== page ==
15-17. Lakanbakod, Lakandanum, and Lakambini
Not all deities of Philippine mythology lived in the sky with Bathala. Some of them co-existed with the ancient Tagalogs and were easily invoked during religious ceremonies headed by a catalonan.
Spanish lexicographers called these supernatural beings anito, Bathala‘s agents who were assigned specific functions. Three of the most interesting minor deities actually had names that rhyme together: Lakanbakod, Lakandanum, and Lakambini.
In William Henry Scott’s “Barangay,” Lakanbakod (Lakan Bakod or Lakambacod in other sources) was described as a deity who had “gilded genitals as long as a rice stalk.”
Lakanbakod was the “lord of fences,” a protector of crops powerful enough to keep animals out of farmlands. Hence, he was invoked and offered eels when fencing a plot of land.
Lakambini was just as fascinating. Although the name is almost synonymous with “muse” nowadays, it was not the case during the early times.
Up until the 19th century, lacanbini had been the name given to an anito whom Fray San Buenaventura described as “diyus-diyosang sumasakop siya sa mga sakit sa lalamunan.” In simple English, this minor deity was invoked by our ancestors to treat throat ailments.
Among the ancient Kapampangans, Lakandanum was known as the water god depicted as a serpent-like mermaid (naga). Before the Spaniards arrived, they would often throw livestock to the river as a peace offering for Lakandanum. Failure to do so resulted in long periods of drought.
Every year during the dry season, the natives would make sacrifices for the water god to give them rain. And when the rain started pouring, they would take it as a cue that Lakandanum had returned, and everyone would be in a festive mood.
In fact, the old Kapampangan new year called Bayung Danum (literally means “new water”) started as a celebration in honor of Lakandanum. When Christianity came into the picture, it was converted into the feast of St. John in Pampanga and feast of St. Peter in other areas.
18-19. Galang Kaluluwa and Ulilang Kaluluwa
In some Tagalog creation myths, Bathala was not the only deity who lived in the universe before humanity was born. He shared the space with two other powerful gods: the serpent Ulilang Kaluluwa (“orphaned spirit”) who lived in the clouds and the wandering god aptly named Galang Kaluluwa.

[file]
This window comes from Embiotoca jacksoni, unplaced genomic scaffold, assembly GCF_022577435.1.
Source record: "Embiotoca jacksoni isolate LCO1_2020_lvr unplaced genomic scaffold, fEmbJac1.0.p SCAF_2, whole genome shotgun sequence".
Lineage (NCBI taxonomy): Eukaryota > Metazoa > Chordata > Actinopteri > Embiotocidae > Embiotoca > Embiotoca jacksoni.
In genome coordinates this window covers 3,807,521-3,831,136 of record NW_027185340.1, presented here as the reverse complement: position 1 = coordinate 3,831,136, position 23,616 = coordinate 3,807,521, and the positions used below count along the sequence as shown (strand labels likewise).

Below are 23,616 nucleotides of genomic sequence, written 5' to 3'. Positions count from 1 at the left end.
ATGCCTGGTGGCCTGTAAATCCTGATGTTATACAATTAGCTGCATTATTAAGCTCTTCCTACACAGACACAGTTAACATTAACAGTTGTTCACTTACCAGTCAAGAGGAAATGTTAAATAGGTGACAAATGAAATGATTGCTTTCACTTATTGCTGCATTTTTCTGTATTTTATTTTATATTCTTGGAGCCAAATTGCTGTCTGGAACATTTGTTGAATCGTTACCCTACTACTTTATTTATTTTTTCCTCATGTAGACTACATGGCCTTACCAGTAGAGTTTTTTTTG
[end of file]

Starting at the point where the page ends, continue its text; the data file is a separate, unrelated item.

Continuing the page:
Ulilang Kaluluwa wanted the earth and the rest of the universe for himself. Therefore, when he learned of Bathala who was eyeing for the same stuff, he decided to fight. After days of non-stop battle, Bathala became the last man standing. The lifeless body of Ulilang Kaluluwa was subsequently burned.
A few years later, Bathala and Galang Kaluluwa met. The two became friends, with Bathala even inviting the latter to stay in his kingdom. But the life of Galang Kaluluwa was cut short by an illness. Upon his friend’s request, Bathala buried the body at exactly the same spot where Ulilang Kaluluwa was previously burned.
Soon, a mysterious tree grew from the grave. Its fruit and wing-like leaves reminded Bathala of his departed friend, while the hard, unattractive trunk had the same qualities as the evil Ulilang Kaluluwa.
The tree, as it turned out, is the “tree of life” we greatly value today–the coconut.
Such was the importance of the coconut tree that when Bathala decided to create the first man and woman, he built a house for them using its trunk and leaves. As for their daily sustenance, the coconut’s juice and its succulent white meat proved to be nourishing.
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It didn’t take long before they discovered more of the tree’s hidden gifts: Its leaves could turn into good mats or brooms while the fiber could become sturdy ropes, among other things.
20-21. Haliya and the Bakunawa
Haliya is the moon goddess of Bicolano mythology who periodically comes down to earth to bathe in its waters.